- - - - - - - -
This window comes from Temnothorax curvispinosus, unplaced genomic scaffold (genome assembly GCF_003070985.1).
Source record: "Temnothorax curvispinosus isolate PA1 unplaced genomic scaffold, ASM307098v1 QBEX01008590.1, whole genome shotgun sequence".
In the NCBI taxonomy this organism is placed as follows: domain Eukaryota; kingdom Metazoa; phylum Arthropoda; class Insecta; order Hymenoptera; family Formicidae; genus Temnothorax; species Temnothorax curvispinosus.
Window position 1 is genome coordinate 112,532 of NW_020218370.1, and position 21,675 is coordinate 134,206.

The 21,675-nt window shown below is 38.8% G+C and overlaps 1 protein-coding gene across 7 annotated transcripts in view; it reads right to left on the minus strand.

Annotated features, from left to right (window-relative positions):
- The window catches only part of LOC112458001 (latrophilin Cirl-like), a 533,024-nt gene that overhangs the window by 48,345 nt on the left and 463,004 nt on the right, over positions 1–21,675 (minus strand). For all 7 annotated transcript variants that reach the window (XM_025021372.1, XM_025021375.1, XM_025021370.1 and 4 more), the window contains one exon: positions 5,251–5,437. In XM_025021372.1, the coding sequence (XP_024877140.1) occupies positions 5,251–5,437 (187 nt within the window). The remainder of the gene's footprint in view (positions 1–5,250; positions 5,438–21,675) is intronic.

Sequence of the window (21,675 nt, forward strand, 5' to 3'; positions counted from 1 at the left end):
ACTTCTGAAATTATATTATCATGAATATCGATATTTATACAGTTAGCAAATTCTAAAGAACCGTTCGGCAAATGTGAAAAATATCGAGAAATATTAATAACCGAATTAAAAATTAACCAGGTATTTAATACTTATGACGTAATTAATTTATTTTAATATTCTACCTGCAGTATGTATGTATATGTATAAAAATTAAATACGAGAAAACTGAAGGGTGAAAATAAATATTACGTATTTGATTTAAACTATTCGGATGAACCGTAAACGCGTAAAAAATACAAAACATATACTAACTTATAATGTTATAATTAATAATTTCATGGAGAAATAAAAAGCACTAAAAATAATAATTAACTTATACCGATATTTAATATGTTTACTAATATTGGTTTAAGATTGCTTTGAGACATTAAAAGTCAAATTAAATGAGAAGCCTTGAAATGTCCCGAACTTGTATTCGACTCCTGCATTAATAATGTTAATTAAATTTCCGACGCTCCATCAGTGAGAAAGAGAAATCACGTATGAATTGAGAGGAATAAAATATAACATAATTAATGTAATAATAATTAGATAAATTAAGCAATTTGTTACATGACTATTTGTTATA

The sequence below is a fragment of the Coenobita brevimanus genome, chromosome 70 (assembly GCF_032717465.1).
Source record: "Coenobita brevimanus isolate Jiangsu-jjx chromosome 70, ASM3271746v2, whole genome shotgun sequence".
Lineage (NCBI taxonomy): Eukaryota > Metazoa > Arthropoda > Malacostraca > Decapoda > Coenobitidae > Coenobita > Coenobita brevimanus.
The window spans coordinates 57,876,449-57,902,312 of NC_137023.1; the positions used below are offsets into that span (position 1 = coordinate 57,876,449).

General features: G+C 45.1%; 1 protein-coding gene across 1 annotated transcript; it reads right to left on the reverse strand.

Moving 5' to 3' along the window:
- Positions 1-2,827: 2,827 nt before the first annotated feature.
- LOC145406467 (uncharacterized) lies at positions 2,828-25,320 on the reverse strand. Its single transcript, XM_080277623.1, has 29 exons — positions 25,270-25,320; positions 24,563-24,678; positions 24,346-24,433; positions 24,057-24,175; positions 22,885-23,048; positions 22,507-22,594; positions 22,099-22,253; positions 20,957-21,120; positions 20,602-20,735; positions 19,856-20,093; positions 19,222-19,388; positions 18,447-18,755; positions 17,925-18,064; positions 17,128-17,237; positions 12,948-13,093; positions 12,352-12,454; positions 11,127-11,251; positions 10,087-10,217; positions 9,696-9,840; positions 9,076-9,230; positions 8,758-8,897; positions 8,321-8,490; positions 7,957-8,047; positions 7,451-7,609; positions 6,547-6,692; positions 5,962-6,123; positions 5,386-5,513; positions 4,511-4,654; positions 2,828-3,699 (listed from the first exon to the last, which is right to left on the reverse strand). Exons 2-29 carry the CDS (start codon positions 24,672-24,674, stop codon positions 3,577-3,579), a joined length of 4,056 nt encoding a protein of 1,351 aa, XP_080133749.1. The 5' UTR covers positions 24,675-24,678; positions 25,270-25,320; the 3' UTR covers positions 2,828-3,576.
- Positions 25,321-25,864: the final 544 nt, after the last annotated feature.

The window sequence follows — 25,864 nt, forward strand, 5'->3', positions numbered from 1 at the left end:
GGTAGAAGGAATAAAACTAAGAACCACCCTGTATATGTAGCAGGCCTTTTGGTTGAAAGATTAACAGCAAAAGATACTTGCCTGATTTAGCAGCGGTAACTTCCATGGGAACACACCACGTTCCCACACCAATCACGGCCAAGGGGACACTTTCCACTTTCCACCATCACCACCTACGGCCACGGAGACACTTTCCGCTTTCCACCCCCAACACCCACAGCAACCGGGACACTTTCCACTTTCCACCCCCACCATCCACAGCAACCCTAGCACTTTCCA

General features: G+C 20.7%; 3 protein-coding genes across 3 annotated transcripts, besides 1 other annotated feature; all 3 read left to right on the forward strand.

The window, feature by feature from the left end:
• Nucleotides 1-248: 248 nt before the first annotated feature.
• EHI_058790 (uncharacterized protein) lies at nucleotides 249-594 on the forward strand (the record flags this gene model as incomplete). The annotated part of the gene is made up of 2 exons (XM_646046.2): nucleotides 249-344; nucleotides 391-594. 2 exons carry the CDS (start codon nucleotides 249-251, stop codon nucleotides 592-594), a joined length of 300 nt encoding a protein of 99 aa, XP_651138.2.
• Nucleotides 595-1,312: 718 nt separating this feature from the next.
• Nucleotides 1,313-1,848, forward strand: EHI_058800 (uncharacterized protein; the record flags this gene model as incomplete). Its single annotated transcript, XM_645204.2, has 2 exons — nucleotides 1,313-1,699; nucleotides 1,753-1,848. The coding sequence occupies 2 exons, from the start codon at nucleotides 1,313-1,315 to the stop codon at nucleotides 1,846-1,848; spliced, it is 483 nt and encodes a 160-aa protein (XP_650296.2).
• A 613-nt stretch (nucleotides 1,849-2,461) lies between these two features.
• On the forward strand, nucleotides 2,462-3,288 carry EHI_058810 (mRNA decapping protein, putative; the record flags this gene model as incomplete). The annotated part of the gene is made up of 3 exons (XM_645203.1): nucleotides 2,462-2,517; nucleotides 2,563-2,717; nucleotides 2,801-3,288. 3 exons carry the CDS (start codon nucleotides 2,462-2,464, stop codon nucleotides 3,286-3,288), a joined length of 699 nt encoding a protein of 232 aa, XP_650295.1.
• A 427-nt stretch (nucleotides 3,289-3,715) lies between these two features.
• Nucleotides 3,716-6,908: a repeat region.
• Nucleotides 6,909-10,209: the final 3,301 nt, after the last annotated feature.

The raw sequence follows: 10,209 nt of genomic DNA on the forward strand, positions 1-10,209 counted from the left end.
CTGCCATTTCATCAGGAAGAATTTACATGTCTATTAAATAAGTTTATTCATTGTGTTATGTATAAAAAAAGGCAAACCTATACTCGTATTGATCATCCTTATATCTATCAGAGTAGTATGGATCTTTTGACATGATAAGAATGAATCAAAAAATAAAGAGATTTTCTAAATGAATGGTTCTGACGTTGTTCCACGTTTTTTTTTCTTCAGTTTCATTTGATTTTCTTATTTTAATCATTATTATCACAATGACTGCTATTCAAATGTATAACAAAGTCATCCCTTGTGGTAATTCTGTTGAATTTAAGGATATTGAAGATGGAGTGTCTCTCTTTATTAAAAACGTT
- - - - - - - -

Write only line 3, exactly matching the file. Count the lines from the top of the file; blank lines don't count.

In the NCBI taxonomy this organism is placed as follows: domain Eukaryota; kingdom Metazoa; phylum Arthropoda; class Insecta; order Hymenoptera; family Formicidae; genus Temnothorax; species Temnothorax curvispinosus.